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Red Hills Twilight Landscape

Red Hills Twilight Landscape
Red Hills Twilight Landscape

Red Hills Twilight Landscape

Brown Season twilight landscapes are always dark, some are more colorful than others. When the veil of clouds is heavy, the shade and hues become muted with the encroaching dusk. Unfettered light causes an entirely different result… here, browns are in full display. I spend a lot of time working twilight skies/landscapes and find them challenging to reproduce accurately. It would be very easy to turn up the sky colors but I’m trying really hard to be a photorealist. This is as close as I can get this to how I experienced the scene. I find that an infinite spectrum of variable twilight exists and are mostly “capturable” with the right gear.

A majority of photographers wouldn’t finish this image I’m thinking. Having said that, I’m all about subtle tones and hues that escape view by most. The cool air of the twilight, the movement of game in the distance, the quickening of the light fleeing the scene is always breathtaking to me. Huge long landscapes (40 miles) make for an appropriate venue for this end of a day capture.. All creatures great and small getting ready for the night are all in their own world. Anticipating the washing away of the brown by spring rains to expose the green that is forthcoming. Seasons change, days come and go, but the animals seen to survive the hardships with an ever optimistic outlook toward the next day and the next meal.

Location: Bliss Dinosaur Ranch, Wyoming/Montana borderlands (Wyotana)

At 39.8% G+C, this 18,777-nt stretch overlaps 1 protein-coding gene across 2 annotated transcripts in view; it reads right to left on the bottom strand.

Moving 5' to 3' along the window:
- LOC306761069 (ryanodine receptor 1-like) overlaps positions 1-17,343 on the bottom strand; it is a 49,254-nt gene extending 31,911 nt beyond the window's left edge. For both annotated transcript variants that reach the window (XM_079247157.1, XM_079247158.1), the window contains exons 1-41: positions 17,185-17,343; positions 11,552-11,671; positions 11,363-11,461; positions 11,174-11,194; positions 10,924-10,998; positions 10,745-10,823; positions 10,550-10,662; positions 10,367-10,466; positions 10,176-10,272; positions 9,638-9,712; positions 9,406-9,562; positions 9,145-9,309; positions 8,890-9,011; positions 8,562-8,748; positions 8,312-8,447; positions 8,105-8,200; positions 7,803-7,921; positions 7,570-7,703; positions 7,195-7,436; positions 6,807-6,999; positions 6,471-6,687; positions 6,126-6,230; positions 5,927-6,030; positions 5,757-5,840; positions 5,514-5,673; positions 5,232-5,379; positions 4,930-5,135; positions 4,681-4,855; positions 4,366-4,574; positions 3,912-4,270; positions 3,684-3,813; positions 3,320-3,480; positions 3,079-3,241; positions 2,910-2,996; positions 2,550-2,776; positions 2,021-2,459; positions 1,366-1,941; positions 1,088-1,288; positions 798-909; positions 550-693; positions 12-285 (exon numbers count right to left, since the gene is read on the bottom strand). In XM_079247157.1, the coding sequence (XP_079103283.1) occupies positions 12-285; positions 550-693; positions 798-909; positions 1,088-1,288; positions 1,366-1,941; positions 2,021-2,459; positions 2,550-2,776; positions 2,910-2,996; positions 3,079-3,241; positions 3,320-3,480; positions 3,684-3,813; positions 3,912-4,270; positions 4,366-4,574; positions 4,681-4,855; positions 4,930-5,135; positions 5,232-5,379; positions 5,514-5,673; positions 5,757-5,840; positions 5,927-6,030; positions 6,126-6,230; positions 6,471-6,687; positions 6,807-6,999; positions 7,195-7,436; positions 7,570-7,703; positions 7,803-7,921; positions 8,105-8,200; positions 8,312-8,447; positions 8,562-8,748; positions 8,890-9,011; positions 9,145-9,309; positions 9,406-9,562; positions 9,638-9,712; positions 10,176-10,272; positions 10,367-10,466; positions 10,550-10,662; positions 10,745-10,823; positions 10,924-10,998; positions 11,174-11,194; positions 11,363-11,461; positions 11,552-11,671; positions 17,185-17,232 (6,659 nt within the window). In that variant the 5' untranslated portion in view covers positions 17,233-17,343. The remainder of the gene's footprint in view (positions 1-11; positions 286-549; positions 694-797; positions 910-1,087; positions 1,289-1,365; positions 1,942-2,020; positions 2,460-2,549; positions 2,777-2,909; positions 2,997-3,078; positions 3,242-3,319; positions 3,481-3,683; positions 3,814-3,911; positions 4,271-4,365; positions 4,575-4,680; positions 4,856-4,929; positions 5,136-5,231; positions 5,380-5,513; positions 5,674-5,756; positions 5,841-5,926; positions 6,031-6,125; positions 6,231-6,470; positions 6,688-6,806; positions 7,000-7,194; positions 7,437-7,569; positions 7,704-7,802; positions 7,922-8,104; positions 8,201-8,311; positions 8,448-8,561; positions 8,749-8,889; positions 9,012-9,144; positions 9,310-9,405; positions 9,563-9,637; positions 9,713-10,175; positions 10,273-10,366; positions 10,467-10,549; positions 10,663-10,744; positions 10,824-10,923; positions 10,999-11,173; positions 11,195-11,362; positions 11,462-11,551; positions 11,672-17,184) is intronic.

Title: Red Hills Twilight Landscape

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Layers of Natural Sepia Tone

Layers of Natural Sepia Tone
Layers of Natural Sepia Tone

Layers of Natural Sepia Tone

I’m always saying I work “Parallel Ridges” photographically but actually showing parallel ridges isn’t easy. These long shadows during this late golden hour moment accentuate the topography in this landscape. The coloration was natural in this low light civil twilight sky. Atmospheric Ice will do this. It’s called “Alpenglow” if you haven’t googled that before. …

Autumn is in full effect for this country. Most of the ranches trees are behind me but this treed gully provides some foreground color in this image. A lot of grasses have a reddish hue to them as well as the various deciduous trees in the valley.

There is a lot of ground covered in this frame. 40 miles out to the far ridge which part of the Red Hills up in Montana. I’m on what I call Ridge one which is about 1 mile inside of Wyoming. I really enjoy working this country with cameras. There are infinite angles and slopes to work ridge lines to properly corral light into your camera. Wild life encounters set off the experience. I never know what I’m going to run into up here. This is a land of many uses.

Geolmorphology: